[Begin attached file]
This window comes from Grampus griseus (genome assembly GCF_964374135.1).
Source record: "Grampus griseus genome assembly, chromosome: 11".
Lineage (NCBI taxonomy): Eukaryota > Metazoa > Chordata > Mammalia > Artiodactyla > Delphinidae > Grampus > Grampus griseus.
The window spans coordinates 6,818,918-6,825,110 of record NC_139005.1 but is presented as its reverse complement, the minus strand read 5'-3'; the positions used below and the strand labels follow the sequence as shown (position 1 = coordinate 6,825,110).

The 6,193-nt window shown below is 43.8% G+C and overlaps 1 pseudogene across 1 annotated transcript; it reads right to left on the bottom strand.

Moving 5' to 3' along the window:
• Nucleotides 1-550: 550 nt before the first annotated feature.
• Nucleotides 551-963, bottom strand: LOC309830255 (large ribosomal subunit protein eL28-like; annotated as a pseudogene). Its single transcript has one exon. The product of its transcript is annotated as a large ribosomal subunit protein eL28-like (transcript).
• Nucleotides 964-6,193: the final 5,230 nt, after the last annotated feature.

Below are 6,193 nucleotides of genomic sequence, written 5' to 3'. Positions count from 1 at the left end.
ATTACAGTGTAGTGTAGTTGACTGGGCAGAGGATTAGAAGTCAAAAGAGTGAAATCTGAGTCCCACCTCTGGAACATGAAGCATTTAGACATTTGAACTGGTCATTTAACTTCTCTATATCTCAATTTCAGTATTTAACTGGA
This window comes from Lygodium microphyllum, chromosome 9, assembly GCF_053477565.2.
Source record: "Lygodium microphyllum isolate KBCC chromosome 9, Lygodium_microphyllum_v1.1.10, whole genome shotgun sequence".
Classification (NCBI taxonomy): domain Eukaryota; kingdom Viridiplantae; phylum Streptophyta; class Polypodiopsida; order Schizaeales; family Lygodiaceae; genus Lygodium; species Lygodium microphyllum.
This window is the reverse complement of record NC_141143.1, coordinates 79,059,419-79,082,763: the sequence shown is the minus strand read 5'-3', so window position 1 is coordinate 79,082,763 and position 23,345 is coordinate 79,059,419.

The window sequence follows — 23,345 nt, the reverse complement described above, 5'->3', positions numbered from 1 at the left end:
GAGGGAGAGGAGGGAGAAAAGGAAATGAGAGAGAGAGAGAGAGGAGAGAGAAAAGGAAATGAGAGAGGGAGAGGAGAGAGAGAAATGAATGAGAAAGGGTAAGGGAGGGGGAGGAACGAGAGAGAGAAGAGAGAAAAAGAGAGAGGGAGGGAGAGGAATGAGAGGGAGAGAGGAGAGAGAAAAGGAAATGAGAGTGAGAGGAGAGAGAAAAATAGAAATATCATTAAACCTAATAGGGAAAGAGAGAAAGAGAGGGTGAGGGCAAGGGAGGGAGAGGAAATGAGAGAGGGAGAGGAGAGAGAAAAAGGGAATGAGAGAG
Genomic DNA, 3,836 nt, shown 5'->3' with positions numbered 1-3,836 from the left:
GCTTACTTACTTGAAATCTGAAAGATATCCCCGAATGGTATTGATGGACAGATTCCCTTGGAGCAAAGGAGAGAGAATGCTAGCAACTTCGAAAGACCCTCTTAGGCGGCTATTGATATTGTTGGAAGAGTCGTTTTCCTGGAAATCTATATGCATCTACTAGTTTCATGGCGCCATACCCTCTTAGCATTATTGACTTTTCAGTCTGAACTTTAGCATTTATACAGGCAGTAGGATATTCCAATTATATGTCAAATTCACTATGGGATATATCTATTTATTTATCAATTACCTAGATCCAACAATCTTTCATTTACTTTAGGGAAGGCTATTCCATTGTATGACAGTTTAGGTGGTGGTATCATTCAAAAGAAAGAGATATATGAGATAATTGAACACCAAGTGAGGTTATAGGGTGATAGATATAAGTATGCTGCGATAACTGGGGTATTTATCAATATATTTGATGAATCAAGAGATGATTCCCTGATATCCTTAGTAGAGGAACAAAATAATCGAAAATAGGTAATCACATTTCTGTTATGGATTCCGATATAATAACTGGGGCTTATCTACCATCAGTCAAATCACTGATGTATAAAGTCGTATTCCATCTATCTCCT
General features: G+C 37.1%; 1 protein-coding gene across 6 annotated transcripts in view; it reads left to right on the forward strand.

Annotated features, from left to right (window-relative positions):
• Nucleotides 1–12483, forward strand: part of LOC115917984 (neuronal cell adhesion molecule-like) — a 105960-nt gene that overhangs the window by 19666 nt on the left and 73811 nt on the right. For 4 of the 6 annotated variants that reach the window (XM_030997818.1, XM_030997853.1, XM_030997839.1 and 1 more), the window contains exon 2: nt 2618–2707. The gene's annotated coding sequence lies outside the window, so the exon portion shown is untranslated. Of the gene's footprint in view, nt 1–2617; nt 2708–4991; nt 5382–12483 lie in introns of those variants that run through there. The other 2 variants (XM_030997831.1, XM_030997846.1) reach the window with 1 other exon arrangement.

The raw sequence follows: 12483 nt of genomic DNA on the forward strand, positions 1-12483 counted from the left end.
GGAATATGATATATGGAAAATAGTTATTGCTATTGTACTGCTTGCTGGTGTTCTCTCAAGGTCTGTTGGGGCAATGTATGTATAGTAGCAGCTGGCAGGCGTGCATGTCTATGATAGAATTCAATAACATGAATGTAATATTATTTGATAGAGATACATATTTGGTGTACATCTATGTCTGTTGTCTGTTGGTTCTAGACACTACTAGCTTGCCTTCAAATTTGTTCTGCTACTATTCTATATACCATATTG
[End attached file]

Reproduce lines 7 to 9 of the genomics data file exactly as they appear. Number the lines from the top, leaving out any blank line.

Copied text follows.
• Nucleotides 1-550: 550 nt before the first annotated feature.
• Nucleotides 551-963, bottom strand: LOC309830255 (large ribosomal subunit protein eL28-like; annotated as a pseudogene). Its single transcript has one exon. The product of its transcript is annotated as a large ribosomal subunit protein eL28-like (transcript).
• Nucleotides 964-6,193: the final 5,230 nt, after the last annotated feature.